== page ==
- Doesn’t make any long-term plans.. They also often behave without thinking of consequences.
- Shows aggressive or aggravated behavior.. They consistently get into fights or physically harm others.
- Doesn’t consider their own safety. or the safety of others.
- Doesn't follow up on personal or professional responsibilities.. This can include repeatedly being late to work or not paying bills on time.
- Doesn’t feel guilt or remorse. for having harmed or mistreated others.
How is Sociopathy Treated?
Generally, people with personality disorders such as ASPD don’t think they have a problem. Talk to a mental health professional if you think you have ASPD.
ASPD often requires long-term treatment and follow-up. Treatment may not be successful if the person isn’t willing to seek treatment or cooperate with treatments.
Possible treatments for ASPD include:
Psychotherapy. Psychotherapy consists of talking with a therapist or counselor about thoughts and feelings that can exacerbate ASPD behaviors. It may also include management therapy for anger and violent behavior.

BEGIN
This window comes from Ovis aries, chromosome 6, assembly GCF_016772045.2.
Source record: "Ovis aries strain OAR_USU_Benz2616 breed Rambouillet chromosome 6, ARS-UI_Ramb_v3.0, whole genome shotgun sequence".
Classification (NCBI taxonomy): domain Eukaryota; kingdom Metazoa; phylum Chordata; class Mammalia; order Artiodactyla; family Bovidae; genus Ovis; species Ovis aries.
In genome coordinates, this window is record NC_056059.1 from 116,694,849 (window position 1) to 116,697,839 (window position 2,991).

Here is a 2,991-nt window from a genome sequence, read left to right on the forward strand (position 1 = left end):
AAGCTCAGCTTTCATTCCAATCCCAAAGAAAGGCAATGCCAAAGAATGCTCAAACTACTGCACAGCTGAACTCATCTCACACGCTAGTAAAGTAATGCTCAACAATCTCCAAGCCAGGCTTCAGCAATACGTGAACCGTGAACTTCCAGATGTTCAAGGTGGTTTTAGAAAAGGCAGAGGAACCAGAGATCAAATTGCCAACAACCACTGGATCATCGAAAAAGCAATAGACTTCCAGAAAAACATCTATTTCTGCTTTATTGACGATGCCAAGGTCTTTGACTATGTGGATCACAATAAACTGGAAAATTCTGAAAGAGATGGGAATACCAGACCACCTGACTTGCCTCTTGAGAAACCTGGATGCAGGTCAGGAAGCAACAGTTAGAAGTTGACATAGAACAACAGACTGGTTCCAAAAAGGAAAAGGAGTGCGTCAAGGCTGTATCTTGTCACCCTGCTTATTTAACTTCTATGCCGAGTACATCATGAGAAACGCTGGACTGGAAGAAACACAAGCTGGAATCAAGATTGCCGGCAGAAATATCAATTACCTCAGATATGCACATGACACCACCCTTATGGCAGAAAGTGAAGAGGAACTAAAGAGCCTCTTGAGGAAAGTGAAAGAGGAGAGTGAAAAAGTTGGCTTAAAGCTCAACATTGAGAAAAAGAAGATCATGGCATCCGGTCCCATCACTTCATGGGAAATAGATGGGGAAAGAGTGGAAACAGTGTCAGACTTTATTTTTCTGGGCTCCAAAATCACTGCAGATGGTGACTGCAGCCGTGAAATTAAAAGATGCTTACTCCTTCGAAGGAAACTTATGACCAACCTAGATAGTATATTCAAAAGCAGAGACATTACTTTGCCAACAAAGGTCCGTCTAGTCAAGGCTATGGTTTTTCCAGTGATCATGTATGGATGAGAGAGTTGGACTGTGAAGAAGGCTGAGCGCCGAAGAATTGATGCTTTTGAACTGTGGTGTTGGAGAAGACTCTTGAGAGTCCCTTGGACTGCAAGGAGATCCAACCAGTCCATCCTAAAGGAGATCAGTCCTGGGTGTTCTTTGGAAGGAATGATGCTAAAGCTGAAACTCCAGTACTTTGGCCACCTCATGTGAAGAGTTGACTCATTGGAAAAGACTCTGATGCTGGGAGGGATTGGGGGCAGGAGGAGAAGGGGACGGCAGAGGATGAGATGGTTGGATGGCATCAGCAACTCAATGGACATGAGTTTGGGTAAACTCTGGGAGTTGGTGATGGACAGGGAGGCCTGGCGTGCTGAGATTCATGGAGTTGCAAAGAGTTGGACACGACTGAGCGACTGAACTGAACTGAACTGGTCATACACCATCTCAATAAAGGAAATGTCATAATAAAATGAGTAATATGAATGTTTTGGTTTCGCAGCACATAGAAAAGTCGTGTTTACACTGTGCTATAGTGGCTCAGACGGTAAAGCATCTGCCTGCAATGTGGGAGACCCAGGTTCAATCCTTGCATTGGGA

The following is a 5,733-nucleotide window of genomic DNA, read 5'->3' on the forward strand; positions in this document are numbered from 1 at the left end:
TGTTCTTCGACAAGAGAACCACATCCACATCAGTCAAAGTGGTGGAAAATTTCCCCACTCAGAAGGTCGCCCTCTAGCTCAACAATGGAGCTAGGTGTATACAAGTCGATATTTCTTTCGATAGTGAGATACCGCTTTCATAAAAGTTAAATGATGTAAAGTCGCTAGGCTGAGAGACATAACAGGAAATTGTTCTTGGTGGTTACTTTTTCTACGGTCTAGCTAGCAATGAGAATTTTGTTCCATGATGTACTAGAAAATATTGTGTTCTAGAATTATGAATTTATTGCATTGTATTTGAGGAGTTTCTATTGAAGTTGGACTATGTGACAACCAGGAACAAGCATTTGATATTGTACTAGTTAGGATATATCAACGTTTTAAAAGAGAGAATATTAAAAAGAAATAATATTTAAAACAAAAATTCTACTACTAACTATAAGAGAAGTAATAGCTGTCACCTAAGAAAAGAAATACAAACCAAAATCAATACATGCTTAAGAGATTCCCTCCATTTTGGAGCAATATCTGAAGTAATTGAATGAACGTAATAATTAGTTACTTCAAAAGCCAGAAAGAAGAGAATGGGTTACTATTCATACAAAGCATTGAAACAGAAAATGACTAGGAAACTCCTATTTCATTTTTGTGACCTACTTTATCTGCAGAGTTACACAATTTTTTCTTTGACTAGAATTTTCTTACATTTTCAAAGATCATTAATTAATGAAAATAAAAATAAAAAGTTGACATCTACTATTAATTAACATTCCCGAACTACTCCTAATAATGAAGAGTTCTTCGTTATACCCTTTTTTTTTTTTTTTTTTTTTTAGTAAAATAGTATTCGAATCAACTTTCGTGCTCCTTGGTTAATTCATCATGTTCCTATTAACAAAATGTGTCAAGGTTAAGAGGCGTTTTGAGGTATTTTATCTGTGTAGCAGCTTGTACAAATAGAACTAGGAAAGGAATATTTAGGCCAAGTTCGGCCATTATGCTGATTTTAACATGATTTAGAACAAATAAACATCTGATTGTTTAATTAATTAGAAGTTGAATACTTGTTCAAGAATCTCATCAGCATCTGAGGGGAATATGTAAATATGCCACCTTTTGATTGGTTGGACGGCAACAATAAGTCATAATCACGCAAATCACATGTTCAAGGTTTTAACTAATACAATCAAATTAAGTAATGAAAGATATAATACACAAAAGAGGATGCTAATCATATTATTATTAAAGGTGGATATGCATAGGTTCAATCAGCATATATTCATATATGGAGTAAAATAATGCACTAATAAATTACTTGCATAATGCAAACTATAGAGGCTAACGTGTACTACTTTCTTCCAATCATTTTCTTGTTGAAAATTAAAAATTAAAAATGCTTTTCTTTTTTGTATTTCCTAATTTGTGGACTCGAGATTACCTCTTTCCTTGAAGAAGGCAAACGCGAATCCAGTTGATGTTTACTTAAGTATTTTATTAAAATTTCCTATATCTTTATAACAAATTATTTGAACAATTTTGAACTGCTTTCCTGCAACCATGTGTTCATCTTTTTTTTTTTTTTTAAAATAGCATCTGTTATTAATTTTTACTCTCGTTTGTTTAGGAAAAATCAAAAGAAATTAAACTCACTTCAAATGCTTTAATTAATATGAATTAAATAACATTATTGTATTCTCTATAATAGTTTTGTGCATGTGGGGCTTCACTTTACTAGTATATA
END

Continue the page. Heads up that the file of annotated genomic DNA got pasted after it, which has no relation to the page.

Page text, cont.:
Cognitive behavioral therapy (CBT). CBT helps you think more carefully about your actions and responses to people and situations. CBT won’t cure ASPD, but it can help develop positive, less harmful behaviors. CBT can also help you accept that you have the disorder and encourage you to be proactive in addressing your behaviors.
Medication. There’s no specific medication for the treatment of ASPD. You may receive medications for associated mental disorders, though, like anxiety, depression, and aggressive behavior.
WHEN TO SEE A MENTAL HEALTH PROFESSIONAL
Mental health issues are real, common, and treatable. According to the National Alliance on Mental Illness (NAMI) 1 in 5 adults experience mental illness and 20% of those are considered serious. 17% of 6-17 year olds experience a mental health disorder. So the first thing to remember is this: You are not alone.
If you feel that you are suffering from a mental illness, and particularly if those issues are preventing you from living life to the full or feeling yourself, you may want to consider professional help which can make an enormous difference.
And to be clear, you don't need to be going through a crisis in order to justify getting help. In fact, it can be advantageous from a treatment perspective to identify and deal with issues early and before they have a major impact on your life. Either way you should feel encouraged and able to seek help however you are feeling.